The Top 10 Reasons People Will Follow You on Twitter

follow MeFor the young job seeker, Twitter is a great a place to build awareness of your personal brand, get to know target companies and introduce yourself to recruiters who might find you interesting.

Yet less than half of all Gen Y job seekers are active on Twitter.

Let’s change that… and get you on your way to building genuine influence and getting more people to follow your job or internship search. But how? Why will others take an interest in you, and your career goals?

Here are 10 reasons others will follow you on Twitter (or not):

Relevance

Your short bio is read and within seconds someone decides your fate. A decision they may never revisit. What are you saying your purpose is in the world? Or at least suggesting it will be? And are you actually doing what you suggest?

Your Smiling Face 

Just like your photo on Linkedin, this first impression matters. Many are hesitant to follow those with icons or images as their avatar. Combine that with a weak or no bio at all? Not good. Put up a great pic… and others will be far more inclined to follow.

Personalization

If every one of your tweets is impersonal – if you are only sharing links or quotes from famous dead people – you are either a robot or someone who has left Twitter for dead. Using Twitter as a communication and engagement tool instead of a broadcast mechanism, you will attract more followers.

Influence

Some Twitter enthusiasts/elitists will look up someone’s Klout Score or check Twitter Grader. The rest of us, however, simply take a look at your number of followers and perhaps how many people have taken the little time necessary to add you to a Twitter list. This doesn’t happen overnight, however… so be patient.

The Numbers

Many won’t follow if the odds of you following back are too low, so the friend/follower ratio matters. If you are followed by everyone and following no one, you are either a superstar celebrity or just lazy. Similarly, if you are following the world and few have reciprocated, something must be wrong with you or your profile. Make the effort to find a good balance.

Content

When people are unsure they go to your body of work. Your tweets, your re-tweets. To see what you’ve said. Are your updates related to the antics of your pet fish or focused properly on the purpose listed on your bio? What are you saying? Are you sharing content of interest? If yes, your number of followers will grow quickly.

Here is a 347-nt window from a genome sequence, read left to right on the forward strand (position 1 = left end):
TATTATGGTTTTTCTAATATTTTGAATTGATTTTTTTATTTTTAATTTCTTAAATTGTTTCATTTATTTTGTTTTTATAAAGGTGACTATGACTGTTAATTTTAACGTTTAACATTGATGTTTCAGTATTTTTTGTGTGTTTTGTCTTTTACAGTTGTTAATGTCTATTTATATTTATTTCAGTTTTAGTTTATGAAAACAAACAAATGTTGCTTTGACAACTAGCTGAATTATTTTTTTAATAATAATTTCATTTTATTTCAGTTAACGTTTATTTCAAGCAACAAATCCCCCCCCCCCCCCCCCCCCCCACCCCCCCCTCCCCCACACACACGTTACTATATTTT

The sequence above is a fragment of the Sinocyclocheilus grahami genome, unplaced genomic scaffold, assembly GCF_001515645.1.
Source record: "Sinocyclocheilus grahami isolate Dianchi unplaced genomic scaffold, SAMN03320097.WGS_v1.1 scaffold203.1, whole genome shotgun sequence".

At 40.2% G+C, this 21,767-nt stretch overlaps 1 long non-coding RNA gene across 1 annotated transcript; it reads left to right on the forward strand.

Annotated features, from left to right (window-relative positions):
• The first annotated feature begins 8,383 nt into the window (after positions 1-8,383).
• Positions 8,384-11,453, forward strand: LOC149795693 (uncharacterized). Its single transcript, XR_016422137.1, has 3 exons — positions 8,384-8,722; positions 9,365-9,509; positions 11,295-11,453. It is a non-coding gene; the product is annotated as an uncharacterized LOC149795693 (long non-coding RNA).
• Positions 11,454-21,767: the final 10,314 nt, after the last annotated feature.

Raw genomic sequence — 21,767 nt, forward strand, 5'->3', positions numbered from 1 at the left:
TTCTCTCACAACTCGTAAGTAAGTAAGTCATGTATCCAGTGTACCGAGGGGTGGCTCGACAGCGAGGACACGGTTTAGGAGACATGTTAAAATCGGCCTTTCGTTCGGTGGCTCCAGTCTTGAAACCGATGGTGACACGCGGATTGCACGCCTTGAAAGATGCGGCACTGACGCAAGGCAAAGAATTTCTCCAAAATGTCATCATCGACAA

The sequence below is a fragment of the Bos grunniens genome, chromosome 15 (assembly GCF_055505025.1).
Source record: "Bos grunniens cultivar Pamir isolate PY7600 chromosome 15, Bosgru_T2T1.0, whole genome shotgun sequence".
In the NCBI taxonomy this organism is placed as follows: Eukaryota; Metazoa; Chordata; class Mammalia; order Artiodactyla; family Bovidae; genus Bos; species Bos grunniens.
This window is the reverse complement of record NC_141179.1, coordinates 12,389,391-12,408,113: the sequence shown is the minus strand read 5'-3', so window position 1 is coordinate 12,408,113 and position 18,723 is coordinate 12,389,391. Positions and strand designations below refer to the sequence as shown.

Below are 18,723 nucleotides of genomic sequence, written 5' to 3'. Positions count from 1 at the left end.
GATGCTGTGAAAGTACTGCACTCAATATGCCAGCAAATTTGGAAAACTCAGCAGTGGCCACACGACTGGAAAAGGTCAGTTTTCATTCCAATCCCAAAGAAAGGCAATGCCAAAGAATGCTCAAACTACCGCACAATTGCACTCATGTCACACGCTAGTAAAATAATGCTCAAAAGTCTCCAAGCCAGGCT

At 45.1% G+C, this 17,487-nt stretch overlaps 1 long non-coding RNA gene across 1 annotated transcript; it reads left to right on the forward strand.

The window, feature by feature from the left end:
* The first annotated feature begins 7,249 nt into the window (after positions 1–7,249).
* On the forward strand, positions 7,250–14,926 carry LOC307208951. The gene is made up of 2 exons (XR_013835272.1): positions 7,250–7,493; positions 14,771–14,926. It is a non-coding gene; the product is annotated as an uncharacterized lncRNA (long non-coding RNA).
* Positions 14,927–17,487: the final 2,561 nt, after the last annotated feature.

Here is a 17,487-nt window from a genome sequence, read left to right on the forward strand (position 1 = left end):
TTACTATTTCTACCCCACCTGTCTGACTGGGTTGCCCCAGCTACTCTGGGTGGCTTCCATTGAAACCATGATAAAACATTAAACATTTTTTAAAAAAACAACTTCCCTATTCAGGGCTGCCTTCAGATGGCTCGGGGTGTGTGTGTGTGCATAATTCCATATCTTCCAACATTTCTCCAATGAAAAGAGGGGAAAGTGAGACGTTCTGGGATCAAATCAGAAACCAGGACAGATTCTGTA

Consistency 

If you are not actually using Twitter, don’t expect to build a big following. While there are some examples of users with a following who’ve never actually tweeted, it is fleeting at best. If I see that you tweet once or twice a week at best or haven’t sent a tweet for three months, I will assume you are not a prime follow target.

Provocation

If you tweet interesting and original ideas that make me think, I will assume there’s more where that came from. Do it a lot and I will suggest that others follow you as well. Here comes the snowball effect.

Re-Tweets

We all like to have our thoughts and ideas re-tweeted. Makes us feel valuable. Retweets also suggest that you see us as relevant to your followers. So it’s fair to assume that you are are relevant to us. Retweet often, so our following you makes sense to us.

@Messages

If you send someone a sincere @message that contains a question, suggestion or comment it is highly likely they will to look you up. Once they do, your bio and photo have a chance to sell. Send those messages, and build your followers.

What do you think makes for an irresistible Twitter profile?  Why do you follow or un-follow? Let us know, in the comments below…

 

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For this post, YouTern thanks our friends at Tim’s Strategy!

 

Tim_AuthorAbout the Author: Tim Tyrell-Smith is a career, marketing, branding and strategy coach focusing on small business, non-profits and individuals. A veteran executive in consumer marketing, Tim spent 23 years growing premium brands including Nestle Quik, Mauna Loa Macadamias and Meguiar’s Car Wax. Follow Tim on Twitter!

 

Image courtesy of the7gracesofmarketing.com. Thank you!

 

 

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